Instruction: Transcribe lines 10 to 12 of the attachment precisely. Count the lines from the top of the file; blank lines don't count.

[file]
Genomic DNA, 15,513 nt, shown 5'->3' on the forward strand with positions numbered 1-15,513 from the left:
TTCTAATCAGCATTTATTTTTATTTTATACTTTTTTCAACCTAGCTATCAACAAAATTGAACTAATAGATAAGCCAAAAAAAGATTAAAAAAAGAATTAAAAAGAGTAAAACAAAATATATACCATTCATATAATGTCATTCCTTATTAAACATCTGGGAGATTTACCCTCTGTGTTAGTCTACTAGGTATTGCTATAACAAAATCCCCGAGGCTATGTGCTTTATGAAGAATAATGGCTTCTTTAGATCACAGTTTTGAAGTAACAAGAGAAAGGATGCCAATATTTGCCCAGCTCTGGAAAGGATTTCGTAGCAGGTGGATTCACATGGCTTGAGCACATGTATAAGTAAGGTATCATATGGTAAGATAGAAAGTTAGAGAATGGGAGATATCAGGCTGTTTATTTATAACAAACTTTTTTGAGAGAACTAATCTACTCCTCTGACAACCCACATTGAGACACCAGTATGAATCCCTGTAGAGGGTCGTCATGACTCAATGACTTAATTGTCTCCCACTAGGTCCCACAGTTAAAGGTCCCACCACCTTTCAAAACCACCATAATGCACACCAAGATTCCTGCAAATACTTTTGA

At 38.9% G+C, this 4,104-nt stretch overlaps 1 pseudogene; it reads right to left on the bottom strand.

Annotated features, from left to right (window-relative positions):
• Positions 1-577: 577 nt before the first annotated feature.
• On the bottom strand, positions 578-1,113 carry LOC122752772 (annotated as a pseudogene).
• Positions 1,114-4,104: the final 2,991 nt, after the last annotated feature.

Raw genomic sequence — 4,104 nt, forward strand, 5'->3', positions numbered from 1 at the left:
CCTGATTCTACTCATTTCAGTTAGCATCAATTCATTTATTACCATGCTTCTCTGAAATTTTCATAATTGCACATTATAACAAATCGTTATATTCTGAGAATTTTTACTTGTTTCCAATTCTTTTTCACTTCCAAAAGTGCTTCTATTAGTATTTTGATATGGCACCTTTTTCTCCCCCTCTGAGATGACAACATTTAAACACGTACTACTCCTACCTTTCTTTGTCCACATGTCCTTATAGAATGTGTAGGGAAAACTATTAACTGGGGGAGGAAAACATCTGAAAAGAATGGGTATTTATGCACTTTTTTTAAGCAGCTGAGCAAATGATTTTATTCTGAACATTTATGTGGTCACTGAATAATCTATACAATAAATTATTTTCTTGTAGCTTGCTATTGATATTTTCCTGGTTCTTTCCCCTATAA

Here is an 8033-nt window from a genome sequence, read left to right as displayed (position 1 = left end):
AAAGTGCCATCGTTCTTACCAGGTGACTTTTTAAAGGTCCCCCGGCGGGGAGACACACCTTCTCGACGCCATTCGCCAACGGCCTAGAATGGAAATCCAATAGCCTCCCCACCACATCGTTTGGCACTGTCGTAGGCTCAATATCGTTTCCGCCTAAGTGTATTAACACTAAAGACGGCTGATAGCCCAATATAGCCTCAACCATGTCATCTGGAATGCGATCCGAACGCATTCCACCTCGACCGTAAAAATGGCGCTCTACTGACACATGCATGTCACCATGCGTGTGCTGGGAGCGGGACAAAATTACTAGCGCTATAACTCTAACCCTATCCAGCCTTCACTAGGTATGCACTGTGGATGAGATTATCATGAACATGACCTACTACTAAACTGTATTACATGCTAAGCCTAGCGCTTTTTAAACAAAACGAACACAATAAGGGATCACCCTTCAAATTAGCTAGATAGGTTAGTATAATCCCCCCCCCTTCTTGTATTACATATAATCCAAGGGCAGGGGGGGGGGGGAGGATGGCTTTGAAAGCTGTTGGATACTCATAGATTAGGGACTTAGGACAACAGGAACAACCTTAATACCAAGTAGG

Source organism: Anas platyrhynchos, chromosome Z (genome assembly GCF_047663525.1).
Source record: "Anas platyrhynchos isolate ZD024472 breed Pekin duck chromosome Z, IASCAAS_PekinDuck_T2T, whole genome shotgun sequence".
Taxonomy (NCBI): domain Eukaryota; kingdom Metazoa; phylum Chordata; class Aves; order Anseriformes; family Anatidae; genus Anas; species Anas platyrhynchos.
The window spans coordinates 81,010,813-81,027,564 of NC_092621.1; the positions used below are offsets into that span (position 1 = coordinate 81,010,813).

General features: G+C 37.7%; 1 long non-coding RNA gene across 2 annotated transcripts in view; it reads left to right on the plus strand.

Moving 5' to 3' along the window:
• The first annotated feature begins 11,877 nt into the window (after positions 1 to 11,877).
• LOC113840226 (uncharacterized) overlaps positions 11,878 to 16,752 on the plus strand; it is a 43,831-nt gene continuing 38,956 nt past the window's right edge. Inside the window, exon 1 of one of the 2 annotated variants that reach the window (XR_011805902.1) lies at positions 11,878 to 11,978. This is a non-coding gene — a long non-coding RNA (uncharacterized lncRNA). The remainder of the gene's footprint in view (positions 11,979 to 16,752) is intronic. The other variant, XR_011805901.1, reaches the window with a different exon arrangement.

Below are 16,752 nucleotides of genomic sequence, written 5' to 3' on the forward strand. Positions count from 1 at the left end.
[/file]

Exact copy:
Here is an 8033-nt window from a genome sequence, read left to right as displayed (position 1 = left end):
AAAGTGCCATCGTTCTTACCAGGTGACTTTTTAAAGGTCCCCCGGCGGGGAGACACACCTTCTCGACGCCATTCGCCAACGGCCTAGAATGGAAATCCAATAGCCTCCCCACCACATCGTTTGGCACTGTCGTAGGCTCAATATCGTTTCCGCCTAAGTGTATTAACACTAAAGACGGCTGATAGCCCAATATAGCCTCAACCATGTCATCTGGAATGCGATCCGAACGCATTCCACCTCGACCGTAAAAATGGCGCTCTACTGACACATGCATGTCACCATGCGTGTGCTGGGAGCGGGACAAAATTACTAGCGCTATAACTCTAACCCTATCCAGCCTTCACTAGGTATGCACTGTGGATGAGATTATCATGAACATGACCTACTACTAAACTGTATTACATGCTAAGCCTAGCGCTTTTTAAACAAAACGAACACAATAAGGGATCACCCTTCAAATTAGCTAGATAGGTTAGTATAATCCCCCCCCCTTCTTGTATTACATATAATCCAAGGGCAGGGGGGGGGGGGAGGATGGCTTTGAAAGCTGTTGGATACTCATAGATTAGGGACTTAGGACAACAGGAACAACCTTAATACCAAGTAGG

Source organism: Anas platyrhynchos, chromosome Z (genome assembly GCF_047663525.1).